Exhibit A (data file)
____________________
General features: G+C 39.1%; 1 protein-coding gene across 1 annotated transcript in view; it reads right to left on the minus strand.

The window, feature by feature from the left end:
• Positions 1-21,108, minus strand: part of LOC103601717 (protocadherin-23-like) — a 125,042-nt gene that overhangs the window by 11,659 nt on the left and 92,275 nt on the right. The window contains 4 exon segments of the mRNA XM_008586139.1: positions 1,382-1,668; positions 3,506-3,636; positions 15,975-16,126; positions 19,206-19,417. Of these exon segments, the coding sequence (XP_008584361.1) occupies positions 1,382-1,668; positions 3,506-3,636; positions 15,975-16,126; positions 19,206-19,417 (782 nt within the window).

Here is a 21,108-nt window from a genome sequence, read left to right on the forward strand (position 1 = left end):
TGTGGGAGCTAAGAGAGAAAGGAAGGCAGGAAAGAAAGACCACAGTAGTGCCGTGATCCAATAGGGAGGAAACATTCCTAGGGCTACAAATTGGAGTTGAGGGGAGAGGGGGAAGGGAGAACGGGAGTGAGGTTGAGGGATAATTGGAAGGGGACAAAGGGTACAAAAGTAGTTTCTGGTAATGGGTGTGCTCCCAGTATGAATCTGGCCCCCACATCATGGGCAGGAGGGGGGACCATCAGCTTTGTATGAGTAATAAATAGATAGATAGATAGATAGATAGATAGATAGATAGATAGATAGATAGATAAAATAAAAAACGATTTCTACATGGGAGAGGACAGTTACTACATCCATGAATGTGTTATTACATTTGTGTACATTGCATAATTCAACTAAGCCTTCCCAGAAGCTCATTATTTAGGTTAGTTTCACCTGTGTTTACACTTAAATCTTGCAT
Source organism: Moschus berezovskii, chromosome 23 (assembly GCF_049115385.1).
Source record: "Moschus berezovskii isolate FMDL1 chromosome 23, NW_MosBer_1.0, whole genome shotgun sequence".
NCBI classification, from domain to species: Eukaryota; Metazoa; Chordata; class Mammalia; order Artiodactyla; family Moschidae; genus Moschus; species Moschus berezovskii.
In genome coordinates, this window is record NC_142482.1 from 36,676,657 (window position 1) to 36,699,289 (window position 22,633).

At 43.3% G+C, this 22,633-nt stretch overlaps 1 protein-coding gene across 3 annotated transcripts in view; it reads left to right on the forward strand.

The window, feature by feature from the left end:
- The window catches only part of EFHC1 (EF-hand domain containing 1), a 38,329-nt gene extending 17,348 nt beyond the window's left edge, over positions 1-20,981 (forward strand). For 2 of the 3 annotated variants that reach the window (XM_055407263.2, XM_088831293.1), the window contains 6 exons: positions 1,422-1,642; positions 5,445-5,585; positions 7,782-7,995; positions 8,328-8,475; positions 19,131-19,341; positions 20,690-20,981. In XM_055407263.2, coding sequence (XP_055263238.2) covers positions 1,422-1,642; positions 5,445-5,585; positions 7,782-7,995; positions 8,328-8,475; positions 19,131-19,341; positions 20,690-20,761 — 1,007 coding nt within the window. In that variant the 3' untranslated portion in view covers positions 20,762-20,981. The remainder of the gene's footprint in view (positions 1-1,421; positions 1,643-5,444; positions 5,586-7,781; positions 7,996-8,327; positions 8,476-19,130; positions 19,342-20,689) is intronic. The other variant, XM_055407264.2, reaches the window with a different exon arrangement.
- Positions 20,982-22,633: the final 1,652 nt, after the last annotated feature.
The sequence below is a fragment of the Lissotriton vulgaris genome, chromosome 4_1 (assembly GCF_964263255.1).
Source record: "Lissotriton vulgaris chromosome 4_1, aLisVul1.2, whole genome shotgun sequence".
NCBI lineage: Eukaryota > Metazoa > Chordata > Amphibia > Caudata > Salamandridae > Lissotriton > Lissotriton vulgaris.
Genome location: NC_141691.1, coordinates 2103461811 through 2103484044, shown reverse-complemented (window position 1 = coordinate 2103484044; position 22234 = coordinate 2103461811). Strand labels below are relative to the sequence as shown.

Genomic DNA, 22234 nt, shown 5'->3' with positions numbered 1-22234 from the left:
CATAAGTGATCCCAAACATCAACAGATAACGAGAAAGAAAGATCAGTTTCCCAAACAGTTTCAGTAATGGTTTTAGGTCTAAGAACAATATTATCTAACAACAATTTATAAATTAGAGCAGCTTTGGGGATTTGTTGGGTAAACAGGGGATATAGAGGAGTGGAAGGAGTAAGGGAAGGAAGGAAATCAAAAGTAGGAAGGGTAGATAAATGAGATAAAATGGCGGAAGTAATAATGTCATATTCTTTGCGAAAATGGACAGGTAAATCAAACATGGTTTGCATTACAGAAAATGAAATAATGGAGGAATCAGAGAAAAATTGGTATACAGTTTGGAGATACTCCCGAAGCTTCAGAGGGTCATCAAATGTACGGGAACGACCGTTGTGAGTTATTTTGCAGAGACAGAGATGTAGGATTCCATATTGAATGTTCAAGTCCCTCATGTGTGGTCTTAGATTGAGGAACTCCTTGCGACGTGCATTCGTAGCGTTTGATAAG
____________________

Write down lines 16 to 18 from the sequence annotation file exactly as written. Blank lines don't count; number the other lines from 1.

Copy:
NCBI lineage: Eukaryota > Metazoa > Chordata > Amphibia > Caudata > Salamandridae > Lissotriton > Lissotriton vulgaris.
Genome location: NC_141691.1, coordinates 2103461811 through 2103484044, shown reverse-complemented (window position 1 = coordinate 2103484044; position 22234 = coordinate 2103461811). Strand labels below are relative to the sequence as shown.

Genomic DNA, 22234 nt, shown 5'->3' with positions numbered 1-22234 from the left: